If you are going to create a professional environment in which a ten thousand pound degree is necessary to earn more than £25,000 a year, then the degree itself needs to be a LOT more meaningful than it is at present.
What do we do about it?
If it were up to me, I’d do two things:
A) re-design the Masters to be a Problem Based Learning (PBL) degree, which would allow a much closer connection between study and the reality of library work, and
B) issue some kind of nation-wide edict forcing all hiring library managers to give proper value to the second half of the sentence ‘Library qualification or equivalent experience’ which appears on so many job specs.
There are actually a pleasingly high number of hiring managers who do 'B' already, although it's not that wide-spread. But 'A' is a lot trickier.
I am writing (or was writing - we'll get there eventually!) an article with Alan Carbery about rethinking the degree as PBL. I find PBL incredibly difficult to explain succinctly - basically it's student centered learning, that is used in a lot of Medical Schools around the UK (including the one in my own institution). It's really very different from the traditional HE pedagogy. Here's an excerpt from what the BMJ has to say about it (read the whole page here)
In problem based learning (PBL) students use “triggers” from the problem case or scenario to define their own learning objectives. Subsequently they do independent, self directed study before returning to the group to discuss and refine their acquired knowledge. Thus, PBL is not about problem solving per se, but rather it uses appropriate problems to increase knowledge and understanding. The process is clearly defined, and the several variations that exist all follow a similar series of steps.
It sounds like it shouldn't work, but it does. Students absolutely love it. At my University it is also used, with great success, by the Law School, and it is their approach specifically that I'd like to see emulated with libraries. Here's what the Law School has to say about it:
You and your colleagues decide how your firm operates and determine how to divide up the work. Through the process you will build working relationships with each other and learn how to deliver on your responsibilities.
For each case you will identify the legal principles involved in the problem and unravel the legal and contextual issues that lie at the heart of it, which will typically involve more than one area of law. All of the problems will be simulated real-life examples brought to you by virtual clients.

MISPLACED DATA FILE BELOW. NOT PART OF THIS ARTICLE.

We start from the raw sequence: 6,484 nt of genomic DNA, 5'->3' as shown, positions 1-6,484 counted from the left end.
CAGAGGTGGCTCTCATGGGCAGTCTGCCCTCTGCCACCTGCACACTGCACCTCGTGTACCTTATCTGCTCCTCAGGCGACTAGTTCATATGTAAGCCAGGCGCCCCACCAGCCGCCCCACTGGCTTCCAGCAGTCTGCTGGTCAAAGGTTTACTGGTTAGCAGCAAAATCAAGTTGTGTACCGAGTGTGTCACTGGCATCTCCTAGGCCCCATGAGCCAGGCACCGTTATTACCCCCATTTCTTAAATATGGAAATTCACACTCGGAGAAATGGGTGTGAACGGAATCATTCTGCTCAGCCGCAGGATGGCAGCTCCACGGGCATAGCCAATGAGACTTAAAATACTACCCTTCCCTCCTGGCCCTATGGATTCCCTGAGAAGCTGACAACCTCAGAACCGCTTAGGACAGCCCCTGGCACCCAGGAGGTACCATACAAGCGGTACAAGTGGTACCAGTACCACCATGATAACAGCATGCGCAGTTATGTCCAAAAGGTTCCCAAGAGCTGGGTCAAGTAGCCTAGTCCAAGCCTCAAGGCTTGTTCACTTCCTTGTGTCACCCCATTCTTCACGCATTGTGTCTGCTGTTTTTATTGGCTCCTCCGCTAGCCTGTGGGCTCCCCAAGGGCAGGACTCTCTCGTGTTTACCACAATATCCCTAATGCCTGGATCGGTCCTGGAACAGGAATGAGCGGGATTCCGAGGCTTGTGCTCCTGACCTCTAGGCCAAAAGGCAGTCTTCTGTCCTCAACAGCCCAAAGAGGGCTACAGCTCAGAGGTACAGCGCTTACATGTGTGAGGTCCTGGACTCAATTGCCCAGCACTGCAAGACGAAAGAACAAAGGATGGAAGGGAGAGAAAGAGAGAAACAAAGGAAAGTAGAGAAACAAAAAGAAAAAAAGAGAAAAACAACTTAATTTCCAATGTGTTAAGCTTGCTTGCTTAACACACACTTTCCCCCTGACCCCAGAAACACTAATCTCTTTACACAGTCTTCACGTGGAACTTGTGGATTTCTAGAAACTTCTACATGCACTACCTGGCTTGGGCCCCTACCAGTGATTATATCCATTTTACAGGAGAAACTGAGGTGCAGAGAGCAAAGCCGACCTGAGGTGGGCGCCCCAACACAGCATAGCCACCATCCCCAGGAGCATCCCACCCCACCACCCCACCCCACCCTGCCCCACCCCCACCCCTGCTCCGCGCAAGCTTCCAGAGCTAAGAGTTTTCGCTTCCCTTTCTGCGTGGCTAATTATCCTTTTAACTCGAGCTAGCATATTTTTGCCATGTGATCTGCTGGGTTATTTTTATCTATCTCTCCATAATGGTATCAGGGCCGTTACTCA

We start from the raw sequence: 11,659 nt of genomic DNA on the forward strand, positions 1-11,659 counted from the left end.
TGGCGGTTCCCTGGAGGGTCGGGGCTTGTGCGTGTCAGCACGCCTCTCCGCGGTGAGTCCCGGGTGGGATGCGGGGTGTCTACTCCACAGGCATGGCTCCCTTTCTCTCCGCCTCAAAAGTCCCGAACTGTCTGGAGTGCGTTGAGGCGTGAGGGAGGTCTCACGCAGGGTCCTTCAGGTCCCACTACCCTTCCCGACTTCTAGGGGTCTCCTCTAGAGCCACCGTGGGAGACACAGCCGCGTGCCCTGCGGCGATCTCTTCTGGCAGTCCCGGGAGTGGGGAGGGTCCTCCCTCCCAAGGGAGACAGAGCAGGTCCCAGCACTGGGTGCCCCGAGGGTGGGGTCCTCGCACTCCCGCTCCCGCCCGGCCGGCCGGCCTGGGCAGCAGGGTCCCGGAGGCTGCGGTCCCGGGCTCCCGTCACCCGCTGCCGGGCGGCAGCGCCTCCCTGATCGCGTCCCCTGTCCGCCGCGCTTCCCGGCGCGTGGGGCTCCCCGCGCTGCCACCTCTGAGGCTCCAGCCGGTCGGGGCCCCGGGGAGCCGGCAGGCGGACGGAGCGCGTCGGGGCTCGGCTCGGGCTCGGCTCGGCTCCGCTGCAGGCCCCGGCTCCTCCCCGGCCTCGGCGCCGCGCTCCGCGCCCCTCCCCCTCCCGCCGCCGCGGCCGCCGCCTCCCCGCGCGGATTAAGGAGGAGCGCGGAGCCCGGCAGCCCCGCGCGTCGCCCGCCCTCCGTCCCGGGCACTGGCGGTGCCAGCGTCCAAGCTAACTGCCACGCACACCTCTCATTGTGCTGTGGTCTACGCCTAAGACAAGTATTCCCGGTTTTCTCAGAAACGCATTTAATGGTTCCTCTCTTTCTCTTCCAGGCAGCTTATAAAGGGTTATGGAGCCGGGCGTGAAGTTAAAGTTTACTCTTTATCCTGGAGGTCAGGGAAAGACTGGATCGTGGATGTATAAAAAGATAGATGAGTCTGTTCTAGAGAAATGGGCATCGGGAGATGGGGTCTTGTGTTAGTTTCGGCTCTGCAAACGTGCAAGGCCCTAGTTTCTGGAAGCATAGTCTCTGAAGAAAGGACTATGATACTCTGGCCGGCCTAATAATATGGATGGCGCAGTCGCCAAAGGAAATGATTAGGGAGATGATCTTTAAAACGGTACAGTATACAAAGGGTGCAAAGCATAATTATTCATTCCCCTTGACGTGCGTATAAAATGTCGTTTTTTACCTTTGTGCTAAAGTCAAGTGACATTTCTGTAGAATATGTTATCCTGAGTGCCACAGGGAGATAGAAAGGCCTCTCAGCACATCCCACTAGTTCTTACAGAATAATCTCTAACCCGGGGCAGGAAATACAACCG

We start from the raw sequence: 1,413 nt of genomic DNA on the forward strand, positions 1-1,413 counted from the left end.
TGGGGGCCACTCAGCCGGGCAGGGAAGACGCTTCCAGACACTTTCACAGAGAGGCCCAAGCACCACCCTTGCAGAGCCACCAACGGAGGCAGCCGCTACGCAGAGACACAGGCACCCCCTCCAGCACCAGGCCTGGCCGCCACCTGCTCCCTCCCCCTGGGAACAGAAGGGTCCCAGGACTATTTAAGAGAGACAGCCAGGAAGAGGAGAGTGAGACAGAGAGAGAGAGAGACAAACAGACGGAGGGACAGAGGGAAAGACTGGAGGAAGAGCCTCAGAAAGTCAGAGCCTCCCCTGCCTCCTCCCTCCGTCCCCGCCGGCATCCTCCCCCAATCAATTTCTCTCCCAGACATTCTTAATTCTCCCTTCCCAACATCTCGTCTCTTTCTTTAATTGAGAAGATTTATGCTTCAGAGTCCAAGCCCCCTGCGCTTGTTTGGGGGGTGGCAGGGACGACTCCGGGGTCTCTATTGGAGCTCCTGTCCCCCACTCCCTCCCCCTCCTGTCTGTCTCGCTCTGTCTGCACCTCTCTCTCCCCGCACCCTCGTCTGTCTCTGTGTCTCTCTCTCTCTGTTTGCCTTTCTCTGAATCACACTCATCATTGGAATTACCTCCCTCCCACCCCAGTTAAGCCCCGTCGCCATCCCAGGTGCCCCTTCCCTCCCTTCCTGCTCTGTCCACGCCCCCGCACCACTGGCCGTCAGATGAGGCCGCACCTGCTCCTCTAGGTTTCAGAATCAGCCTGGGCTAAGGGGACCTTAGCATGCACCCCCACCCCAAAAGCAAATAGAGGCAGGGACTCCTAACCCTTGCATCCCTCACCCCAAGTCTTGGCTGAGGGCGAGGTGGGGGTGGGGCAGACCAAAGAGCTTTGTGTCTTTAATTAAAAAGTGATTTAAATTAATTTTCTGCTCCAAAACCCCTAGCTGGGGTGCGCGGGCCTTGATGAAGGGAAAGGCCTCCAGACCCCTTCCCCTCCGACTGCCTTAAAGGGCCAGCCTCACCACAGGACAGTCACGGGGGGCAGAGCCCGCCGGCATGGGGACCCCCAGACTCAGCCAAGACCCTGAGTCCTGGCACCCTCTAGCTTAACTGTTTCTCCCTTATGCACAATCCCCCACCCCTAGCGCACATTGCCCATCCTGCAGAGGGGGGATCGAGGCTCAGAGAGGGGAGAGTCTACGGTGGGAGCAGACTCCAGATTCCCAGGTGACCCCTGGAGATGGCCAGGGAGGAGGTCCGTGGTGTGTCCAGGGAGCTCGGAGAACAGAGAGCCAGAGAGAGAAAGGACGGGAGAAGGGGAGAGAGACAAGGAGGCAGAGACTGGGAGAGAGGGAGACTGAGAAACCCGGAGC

In many situations you will have to interact with other student firms, sometimes working alongside them, sometimes in opposition.
For me this notion of operating in firms with real-life examples is key. Based on UCAS applications etc the Law School tailors each firm to suit the personalities and talents of the people involved.
Imagine arriving at Library School and being divided up into Libraries, and then given real-life, pertinent, and up to date examples of problems Libraries face. You'd work cooperatively with your peers (and in the era of constant-contact media, Google hangouts etc, distance-learning shouldn't prohibit this) and deal with things which you really will have to deal with when working in a qualified library post. Issues around web-design and social media, around marketing and communications, around copyright, data protection and FOI, around managing budgets in difficult economic circumstances, around whatever is relevant and important, year on year. It's not just that it allows Library Schools to cover contemporary issues, it's the manner in which it is taught, which seems to relate more directly to the real world. Here's another quote, from the Law School's guide to students on their use of PBL:
The key role of the problem is to trigger your awareness that these issues exist, and create an interest in them by highlighting their real-world ramifications. Once this has happened, the problem then gives you a context which you can use to identify exactly what you need to learn in order to understand the problem and address the issues which it raises.
This, to me, sounds like the kind of approach which has the potential to produce Library Masters graduates who are significantly more qualified, aware, relevant and prepared, for the real-life world of libraries. In fact it's a bit like what we all do with our CPD anyhow.
Clearly this would be a massive shift in how things are done. Any library school attempting to implement this would have to completely scrap the existing degree and build a new one from the ground up. But I'd argue that needs to happen anyway; perhaps a new teaching method would add much needed impetus and inspiration.
I'd be interested if anyone reading this who is familiar with PBL, or with teaching on current Masters courses, has a view on this! Is it the kind of thing we could realistically do?
 You are notionally expected to spend 100 hours of study per 10 credits on the Masters – assuming you do the dissertation as well, there are 180 credits in the degree, so the total figure is 1,800 hours. I don’t believe anyone has ever spent 225 full 8-hour days studying for a Library Masters, so I reduced it to 1,500 hours, although that still seems fairly fanciful.